Venus Express has made the first detection of the molecule hydroxyl in the upper atmosphere of Venus, giving scientists a vital tool to unlock the mechanics of our sister planet’s dense atmosphere.
Hydroxyl, which is made up of one hydrogen and one oxygen atom, is thought to be important for a planet’s atmosphere because it is highly reactive. On Earth it has a key role in purging pollutants from the atmosphere, and on Mars, although no actual detection of hydroxyl has been made, it is thought to help stabilise the carbon dioxide in the atmosphere, preventing it from turning into carbon monoxide. It is also thought to play a vital role in sterilising the martian soil, making the top layers inhospitable for microbial life.
Hydroxyl, an important but difficult-to-detect molecule, has been found in the upper atmosphere of Venus, by Venus Express's VIRTIS instrument. Image: ESA (C. Carreau).
Hydroxyl is difficult to detect, but was spotted on Venus by turning Venus Express away from the planet and squinting at the faintly visible layer of atmosphere surrounding the planet’s disc. The VIRTIS (Venus Express Visible and Infrared Thermal Imaging Spectrometer) instrument spied the hydroxyl molecules by measuring the amount of infrared light that they give off. The molecules were found in the upper reaches of the atmosphere, 100 kilometres above the surface, in a narrow band just 10 kilometres wide.
"Venus Express has already shown us that Venus is much more Earth-like than once thought," says Giuseppe Piccioni, one of the principal investigators of the VIRTIS instrument. "The detection of hydroxyl brings it a step closer."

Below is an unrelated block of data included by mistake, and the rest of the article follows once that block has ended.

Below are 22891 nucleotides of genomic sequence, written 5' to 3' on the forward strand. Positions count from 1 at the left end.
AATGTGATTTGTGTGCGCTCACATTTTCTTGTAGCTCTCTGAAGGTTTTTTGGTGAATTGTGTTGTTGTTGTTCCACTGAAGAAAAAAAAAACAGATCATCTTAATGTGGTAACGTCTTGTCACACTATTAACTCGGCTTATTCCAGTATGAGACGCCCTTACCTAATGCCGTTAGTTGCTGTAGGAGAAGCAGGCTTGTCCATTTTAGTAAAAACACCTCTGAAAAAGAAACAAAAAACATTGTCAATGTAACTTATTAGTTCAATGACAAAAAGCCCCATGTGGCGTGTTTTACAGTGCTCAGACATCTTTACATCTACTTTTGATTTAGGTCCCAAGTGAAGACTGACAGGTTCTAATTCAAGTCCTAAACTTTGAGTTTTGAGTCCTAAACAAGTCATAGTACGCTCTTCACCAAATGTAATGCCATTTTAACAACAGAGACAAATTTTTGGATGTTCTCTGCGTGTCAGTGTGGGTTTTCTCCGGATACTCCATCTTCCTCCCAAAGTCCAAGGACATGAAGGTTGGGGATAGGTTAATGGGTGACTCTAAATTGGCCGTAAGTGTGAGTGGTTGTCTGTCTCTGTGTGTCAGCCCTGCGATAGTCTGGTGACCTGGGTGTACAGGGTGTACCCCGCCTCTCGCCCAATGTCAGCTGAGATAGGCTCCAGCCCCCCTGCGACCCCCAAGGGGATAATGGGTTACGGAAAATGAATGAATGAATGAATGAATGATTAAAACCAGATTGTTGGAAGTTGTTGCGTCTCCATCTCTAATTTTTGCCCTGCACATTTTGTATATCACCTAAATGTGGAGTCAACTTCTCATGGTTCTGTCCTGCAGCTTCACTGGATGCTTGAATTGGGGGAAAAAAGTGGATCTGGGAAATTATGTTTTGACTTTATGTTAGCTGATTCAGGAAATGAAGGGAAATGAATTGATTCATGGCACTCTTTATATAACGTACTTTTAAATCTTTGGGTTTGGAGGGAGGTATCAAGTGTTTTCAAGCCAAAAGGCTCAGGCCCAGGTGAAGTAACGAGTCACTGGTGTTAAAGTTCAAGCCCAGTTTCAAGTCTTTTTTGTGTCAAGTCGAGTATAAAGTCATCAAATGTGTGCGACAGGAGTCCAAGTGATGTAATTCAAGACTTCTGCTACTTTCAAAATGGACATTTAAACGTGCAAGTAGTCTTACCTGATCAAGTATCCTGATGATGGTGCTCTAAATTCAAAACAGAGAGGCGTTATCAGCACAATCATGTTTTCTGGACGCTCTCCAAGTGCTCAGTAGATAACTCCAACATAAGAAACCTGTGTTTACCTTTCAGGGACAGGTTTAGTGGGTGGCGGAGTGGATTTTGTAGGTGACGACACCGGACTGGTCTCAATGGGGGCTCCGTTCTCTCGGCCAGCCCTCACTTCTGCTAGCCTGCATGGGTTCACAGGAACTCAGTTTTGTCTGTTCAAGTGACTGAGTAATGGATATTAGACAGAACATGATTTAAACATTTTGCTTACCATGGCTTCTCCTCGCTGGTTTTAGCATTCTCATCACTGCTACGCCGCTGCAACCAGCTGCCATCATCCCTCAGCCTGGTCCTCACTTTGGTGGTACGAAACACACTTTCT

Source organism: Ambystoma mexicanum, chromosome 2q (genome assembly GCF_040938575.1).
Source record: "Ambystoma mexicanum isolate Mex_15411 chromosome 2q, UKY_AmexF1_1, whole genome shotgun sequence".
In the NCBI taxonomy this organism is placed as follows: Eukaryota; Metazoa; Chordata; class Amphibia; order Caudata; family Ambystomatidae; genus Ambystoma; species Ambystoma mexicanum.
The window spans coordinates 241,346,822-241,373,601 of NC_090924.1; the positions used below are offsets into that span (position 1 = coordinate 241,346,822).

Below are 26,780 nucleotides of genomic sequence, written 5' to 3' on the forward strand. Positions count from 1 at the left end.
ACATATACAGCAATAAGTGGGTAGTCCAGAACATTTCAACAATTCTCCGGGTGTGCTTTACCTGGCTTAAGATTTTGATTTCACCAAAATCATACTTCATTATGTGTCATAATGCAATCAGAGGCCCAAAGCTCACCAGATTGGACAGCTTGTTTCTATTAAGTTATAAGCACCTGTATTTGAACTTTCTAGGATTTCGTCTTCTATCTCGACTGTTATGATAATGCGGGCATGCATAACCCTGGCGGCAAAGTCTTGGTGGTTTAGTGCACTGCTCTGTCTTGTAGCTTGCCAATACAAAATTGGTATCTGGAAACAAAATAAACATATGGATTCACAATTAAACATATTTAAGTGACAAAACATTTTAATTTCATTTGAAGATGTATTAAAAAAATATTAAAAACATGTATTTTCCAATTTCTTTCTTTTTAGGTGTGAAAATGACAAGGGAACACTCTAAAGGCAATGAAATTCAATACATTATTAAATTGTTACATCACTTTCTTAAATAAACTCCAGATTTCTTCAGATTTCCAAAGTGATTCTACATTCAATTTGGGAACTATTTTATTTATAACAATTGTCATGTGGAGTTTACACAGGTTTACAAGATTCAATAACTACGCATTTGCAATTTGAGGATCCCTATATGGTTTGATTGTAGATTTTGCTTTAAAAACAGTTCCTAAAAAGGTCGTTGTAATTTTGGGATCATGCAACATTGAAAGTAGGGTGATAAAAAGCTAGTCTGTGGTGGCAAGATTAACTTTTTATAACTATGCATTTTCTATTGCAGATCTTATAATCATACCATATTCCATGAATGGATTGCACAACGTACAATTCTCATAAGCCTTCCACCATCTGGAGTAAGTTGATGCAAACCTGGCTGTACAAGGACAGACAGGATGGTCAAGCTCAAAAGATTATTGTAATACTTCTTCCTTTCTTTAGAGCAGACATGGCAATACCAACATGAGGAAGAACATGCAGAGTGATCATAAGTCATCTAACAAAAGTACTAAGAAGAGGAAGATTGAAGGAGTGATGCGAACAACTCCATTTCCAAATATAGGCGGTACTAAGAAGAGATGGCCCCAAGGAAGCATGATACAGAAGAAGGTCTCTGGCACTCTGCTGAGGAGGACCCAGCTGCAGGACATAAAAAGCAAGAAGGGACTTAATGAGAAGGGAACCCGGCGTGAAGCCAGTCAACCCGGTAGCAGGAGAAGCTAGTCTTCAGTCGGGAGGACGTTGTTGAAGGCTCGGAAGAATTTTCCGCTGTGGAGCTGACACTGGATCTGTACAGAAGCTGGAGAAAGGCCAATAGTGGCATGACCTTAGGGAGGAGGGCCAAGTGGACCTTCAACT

On Earth, the glow of hydroxyl has been closely linked to the abundance of ozone, an extremely important molecule that protects the Earth’s biosphere from harmful ultraviolet rays. Moreover, the amount of radiation absorbed by ozone drives the heating and dynamics of a planet’s atmosphere. The hydroxyl glow on Venus is now also thought to be related to the presence of ozone, and scientists will be able to take stock of the amount of ozone in the Venus atmosphere. Already Venus Express has shown that the amount of hydroxyl can change by up to 50% from one orbit to the next; computer models will be able to tell how this change in ozone levels over short intervals affects the restless atmosphere of Venus. The detection of hydroxyl also provides new constraints on the chemistry and budgets of water vapour and carbon dioxide in the entire climate system of the planet.
This initial detection was based on just a few orbits of Venus Express; the VIRTIS team still have around 50 orbits to analyse and plan on making even more observations in the future.